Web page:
Born OTD in 1907, English author & playwright, Daphne du Maurier. Jaded by the numbing politeness of Restoration London, Lady Dona St. Columb revolts against high society. She rides into the countryside, guided only by her restlessness & her longing to escape. But when chance leads her to meet a French pirate, hidden within Cornwall’s shadowy forests, Dona discovers that her passions and thirst for adventure have never been more aroused. Together, they embark upon a quest rife with danger & glory, one which bestows upon Dona the ultimate choice: sacrifice her lover to certain death or risk her own life to save him.

Frenchman’s Creek is the breathtaking story of a woman searching for love and adventure who embraces the dangerous life of … More

Here Comes Everybody, subtitled ‘An Introduction to James Joyce for the Ordinary Reader’, was commissioned by Joyce’s own publishers, Faber and Faber, in 1963. Burgess’s original title was ‘James Joyce and the Common Man’, and he introduces the book with a provocative statement: ‘If ever there was a writer for the people, Joyce was that writer.’ Here Comes Everybody was Burgess’s third non-fiction book, following in the wake of English Literature: A Survey for Students (1958) and Language Made Plain (1964). Written between January and August 1964, Here Comes Everybody was published in 1965. The American edition, published by Norton in the same year, was retitled Re Joyce. The book was widely reviewed on publication, and it quickly established itself as a useful guide to Joyce’s work.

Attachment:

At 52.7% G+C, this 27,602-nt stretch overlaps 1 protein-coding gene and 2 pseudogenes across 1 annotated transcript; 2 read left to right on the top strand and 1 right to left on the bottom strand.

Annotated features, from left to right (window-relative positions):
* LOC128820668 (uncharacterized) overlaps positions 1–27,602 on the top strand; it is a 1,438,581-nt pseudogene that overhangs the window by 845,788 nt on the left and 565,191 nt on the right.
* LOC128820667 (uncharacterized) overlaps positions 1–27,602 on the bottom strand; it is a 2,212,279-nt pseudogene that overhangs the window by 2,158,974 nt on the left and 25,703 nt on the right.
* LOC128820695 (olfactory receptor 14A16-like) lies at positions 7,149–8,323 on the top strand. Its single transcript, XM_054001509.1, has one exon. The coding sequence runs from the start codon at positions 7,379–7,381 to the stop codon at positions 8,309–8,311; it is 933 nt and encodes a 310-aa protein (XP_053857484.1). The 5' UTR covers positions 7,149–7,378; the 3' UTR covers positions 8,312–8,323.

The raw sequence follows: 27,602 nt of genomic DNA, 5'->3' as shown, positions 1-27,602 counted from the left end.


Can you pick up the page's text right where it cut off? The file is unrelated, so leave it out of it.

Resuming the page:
Burgess divides Here Comes Everybody into three sections. The discussion proceeds chronologically, taking in each of Joyce’s early published works … More

Born OTD in 1955, American novelist, essayist and poet, Barbara Kingslover. She was raised in rural Kentucky and lived briefly in the Congo in her early childhood. Kingsolver earned degrees in biology at DePauw University and the University of Arizona and worked as a freelance writer before she began writing novels. Her work often focuses on topics such as social justice, biodiversity and the interaction between humans and their communities and environments.

“2016 Vineland Meet Willa Knox, a woman who stands braced against an upended world that seems to hold no mercy … More

Born OTD in 1936, American poet, novelist, & social activist, Marge Piercy. He, She And It, is a cyberpunk novel by Piercy published in 1991. It won the Arthur C. Clarke Award for Best Science Fiction novel in 1993. The novel examines gender roles, human identity & AI, political economy, environmentalism, love, & storytelling through a suspenseful plot, set in a post-apocalyptic America, of the romance between a human woman & the cyborg created to protect her community from corporate raiders.

In the middle of the twenty-first century, life as we know it has changed for all time. Shira Shipman’s marriage … More

Born OTD in 1902, American author who won the 1962 Nobel Prize in Literature for his realistic & imaginative writings, combining as they do sympathetic humour & keen social perception, John Steinbeck. He has been called ‘a giant of American letters’, and many of his works are considered classics of Western literature. Most of Steinbeck’s work is set in central California, particularly in the Salinas Valley and the California Coast Ranges region. His works frequently explored the themes of fate and injustice, especially as applied to downtrodden or everyman protagonists.